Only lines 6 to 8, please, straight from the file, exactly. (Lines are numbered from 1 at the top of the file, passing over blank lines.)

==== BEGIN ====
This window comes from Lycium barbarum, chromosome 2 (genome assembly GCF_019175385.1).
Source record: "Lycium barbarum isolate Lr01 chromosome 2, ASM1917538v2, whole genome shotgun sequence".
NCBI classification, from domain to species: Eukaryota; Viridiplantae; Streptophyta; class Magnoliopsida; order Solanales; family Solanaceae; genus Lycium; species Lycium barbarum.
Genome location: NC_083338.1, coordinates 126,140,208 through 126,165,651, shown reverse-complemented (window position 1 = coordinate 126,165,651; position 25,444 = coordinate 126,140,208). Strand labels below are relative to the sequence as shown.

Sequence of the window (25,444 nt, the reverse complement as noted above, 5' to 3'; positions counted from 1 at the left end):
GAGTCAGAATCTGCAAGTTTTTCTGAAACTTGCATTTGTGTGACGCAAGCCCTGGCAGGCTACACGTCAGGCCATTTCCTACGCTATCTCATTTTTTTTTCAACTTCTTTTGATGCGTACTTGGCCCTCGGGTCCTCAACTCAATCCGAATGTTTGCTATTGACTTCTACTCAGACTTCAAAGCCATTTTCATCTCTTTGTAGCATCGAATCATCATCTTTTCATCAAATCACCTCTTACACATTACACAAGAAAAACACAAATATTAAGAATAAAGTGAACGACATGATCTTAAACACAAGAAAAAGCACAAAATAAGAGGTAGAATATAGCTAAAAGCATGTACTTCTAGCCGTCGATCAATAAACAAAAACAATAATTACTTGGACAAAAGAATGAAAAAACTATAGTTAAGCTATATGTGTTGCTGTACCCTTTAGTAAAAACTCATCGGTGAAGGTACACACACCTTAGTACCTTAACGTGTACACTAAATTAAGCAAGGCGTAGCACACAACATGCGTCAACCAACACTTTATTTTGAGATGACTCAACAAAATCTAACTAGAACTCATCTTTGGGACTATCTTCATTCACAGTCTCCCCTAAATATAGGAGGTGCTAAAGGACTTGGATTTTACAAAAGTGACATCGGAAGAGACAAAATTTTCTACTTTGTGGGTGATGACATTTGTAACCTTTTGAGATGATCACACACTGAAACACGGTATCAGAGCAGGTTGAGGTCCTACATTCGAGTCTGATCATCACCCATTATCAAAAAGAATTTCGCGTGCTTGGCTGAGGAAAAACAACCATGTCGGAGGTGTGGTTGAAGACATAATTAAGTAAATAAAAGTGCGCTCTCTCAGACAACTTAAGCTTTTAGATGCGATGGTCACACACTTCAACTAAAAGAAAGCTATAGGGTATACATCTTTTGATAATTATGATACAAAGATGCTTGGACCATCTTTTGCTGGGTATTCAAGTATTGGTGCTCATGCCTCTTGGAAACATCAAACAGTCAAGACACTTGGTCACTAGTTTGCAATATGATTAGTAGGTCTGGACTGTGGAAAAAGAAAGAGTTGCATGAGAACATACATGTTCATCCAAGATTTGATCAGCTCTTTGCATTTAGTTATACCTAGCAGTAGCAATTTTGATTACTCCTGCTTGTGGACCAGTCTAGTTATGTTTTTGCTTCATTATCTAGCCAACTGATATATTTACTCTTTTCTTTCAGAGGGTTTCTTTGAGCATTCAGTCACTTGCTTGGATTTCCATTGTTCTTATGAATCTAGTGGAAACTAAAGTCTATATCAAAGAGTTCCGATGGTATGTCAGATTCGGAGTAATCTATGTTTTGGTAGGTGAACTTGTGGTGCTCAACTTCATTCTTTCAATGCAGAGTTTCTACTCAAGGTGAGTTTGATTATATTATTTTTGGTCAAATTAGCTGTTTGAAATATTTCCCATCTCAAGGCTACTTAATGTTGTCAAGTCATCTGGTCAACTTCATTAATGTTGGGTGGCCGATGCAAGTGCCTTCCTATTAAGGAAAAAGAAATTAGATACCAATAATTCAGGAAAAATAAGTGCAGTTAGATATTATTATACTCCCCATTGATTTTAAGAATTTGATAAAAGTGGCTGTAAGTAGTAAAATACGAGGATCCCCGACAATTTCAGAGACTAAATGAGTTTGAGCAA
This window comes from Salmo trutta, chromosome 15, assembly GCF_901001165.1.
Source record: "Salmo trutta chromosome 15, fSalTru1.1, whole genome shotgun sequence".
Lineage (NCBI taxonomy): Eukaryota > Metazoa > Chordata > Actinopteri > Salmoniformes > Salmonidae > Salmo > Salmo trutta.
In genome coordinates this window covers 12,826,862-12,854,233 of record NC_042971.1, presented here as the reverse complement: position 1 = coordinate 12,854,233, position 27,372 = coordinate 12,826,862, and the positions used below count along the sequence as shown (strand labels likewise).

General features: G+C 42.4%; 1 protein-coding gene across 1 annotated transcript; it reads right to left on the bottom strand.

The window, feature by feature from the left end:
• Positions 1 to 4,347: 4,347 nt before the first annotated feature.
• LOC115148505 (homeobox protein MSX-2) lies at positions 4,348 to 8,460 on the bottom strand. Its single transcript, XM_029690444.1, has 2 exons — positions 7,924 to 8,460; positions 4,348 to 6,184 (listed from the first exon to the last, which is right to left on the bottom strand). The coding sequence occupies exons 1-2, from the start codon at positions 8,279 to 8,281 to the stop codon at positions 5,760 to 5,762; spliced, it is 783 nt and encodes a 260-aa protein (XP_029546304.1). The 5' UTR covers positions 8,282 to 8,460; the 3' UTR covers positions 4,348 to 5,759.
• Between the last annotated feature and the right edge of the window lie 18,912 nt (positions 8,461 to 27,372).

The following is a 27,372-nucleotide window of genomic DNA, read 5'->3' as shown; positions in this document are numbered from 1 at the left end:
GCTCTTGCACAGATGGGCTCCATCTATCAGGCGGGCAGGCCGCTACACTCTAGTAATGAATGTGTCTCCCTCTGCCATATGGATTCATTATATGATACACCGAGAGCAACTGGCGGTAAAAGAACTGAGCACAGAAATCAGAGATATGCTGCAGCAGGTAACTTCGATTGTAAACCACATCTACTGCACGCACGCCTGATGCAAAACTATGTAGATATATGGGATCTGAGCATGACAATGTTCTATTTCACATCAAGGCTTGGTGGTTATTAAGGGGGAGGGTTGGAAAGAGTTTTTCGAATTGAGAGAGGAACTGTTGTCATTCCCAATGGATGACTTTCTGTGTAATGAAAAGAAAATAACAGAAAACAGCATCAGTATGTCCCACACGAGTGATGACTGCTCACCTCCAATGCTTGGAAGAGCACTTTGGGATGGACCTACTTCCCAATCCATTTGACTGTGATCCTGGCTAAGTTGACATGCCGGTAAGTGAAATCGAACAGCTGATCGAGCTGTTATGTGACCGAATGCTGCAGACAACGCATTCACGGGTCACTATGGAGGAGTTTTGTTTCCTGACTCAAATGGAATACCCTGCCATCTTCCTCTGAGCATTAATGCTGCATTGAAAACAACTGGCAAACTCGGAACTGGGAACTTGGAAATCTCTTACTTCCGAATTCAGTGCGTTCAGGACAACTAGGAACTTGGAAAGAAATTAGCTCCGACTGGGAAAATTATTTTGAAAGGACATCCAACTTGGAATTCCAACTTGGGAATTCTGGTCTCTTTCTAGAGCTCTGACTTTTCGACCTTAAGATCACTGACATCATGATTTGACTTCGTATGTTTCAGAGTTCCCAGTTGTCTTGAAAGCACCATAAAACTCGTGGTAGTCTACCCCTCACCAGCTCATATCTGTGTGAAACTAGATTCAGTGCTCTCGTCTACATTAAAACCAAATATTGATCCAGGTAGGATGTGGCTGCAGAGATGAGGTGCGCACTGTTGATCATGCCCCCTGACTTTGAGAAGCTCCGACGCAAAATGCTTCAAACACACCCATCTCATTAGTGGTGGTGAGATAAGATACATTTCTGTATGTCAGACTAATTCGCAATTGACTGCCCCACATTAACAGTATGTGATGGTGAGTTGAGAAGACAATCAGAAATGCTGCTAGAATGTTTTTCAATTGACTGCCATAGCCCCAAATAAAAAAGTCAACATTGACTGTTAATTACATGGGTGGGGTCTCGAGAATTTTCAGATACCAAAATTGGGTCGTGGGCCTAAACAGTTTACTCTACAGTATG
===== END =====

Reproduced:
GAGTCAGAATCTGCAAGTTTTTCTGAAACTTGCATTTGTGTGACGCAAGCCCTGGCAGGCTACACGTCAGGCCATTTCCTACGCTATCTCATTTTTTTTTCAACTTCTTTTGATGCGTACTTGGCCCTCGGGTCCTCAACTCAATCCGAATGTTTGCTATTGACTTCTACTCAGACTTCAAAGCCATTTTCATCTCTTTGTAGCATCGAATCATCATCTTTTCATCAAATCACCTCTTACACATTACACAAGAAAAACACAAATATTAAGAATAAAGTGAACGACATGATCTTAAACACAAGAAAAAGCACAAAATAAGAGGTAGAATATAGCTAAAAGCATGTACTTCTAGCCGTCGATCAATAAACAAAAACAATAATTACTTGGACAAAAGAATGAAAAAACTATAGTTAAGCTATATGTGTTGCTGTACCCTTTAGTAAAAACTCATCGGTGAAGGTACACACACCTTAGTACCTTAACGTGTACACTAAATTAAGCAAGGCGTAGCACACAACATGCGTCAACCAACACTTTATTTTGAGATGACTCAACAAAATCTAACTAGAACTCATCTTTGGGACTATCTTCATTCACAGTCTCCCCTAAATATAGGAGGTGCTAAAGGACTTGGATTTTACAAAAGTGACATCGGAAGAGACAAAATTTTCTACTTTGTGGGTGATGACATTTGTAACCTTTTGAGATGATCACACACTGAAACACGGTATCAGAGCAGGTTGAGGTCCTACATTCGAGTCTGATCATCACCCATTATCAAAAAGAATTTCGCGTGCTTGGCTGAGGAAAAACAACCATGTCGGAGGTGTGGTTGAAGACATAATTAAGTAAATAAAAGTGCGCTCTCTCAGACAACTTAAGCTTTTAGATGCGATGGTCACACACTTCAACTAAAAGAAAGCTATAGGGTATACATCTTTTGATAATTATGATACAAAGATGCTTGGACCATCTTTTGCTGGGTATTCAAGTATTGGTGCTCATGCCTCTTGGAAACATCAAACAGTCAAGACACTTGGTCACTAGTTTGCAATATGATTAGTAGGTCTGGACTGTGGAAAAAGAAAGAGTTGCATGAGAACATACATGTTCATCCAAGATTTGATCAGCTCTTTGCATTTAGTTATACCTAGCAGTAGCAATTTTGATTACTCCTGCTTGTGGACCAGTCTAGTTATGTTTTTGCTTCATTATCTAGCCAACTGATATATTTACTCTTTTCTTTCAGAGGGTTTCTTTGAGCATTCAGTCACTTGCTTGGATTTCCATTGTTCTTATGAATCTAGTGGAAACTAAAGTCTATATCAAAGAGTTCCGATGGTATGTCAGATTCGGAGTAATCTATGTTTTGGTAGGTGAACTTGTGGTGCTCAACTTCATTCTTTCAATGCAGAGTTTCTACTCAAGGTGAGTTTGATTATATTATTTTTGGTCAAATTAGCTGTTTGAAATATTTCCCATCTCAAGGCTACTTAATGTTGTCAAGTCATCTGGTCAACTTCATTAATGTTGGGTGGCCGATGCAAGTGCCTTCCTATTAAGGAAAAAGAAATTAGATACCAATAATTCAGGAAAAATAAGTGCAGTTAGATATTATTATACTCCCCATTGATTTTAAGAATTTGATAAAAGTGGCTGTAAGTAGTAAAATACGAGGATCCCCGACAATTTCAGAGACTAAATGAGTTTGAGCAA
This window comes from Salmo trutta, chromosome 15, assembly GCF_901001165.1.
Source record: "Salmo trutta chromosome 15, fSalTru1.1, whole genome shotgun sequence".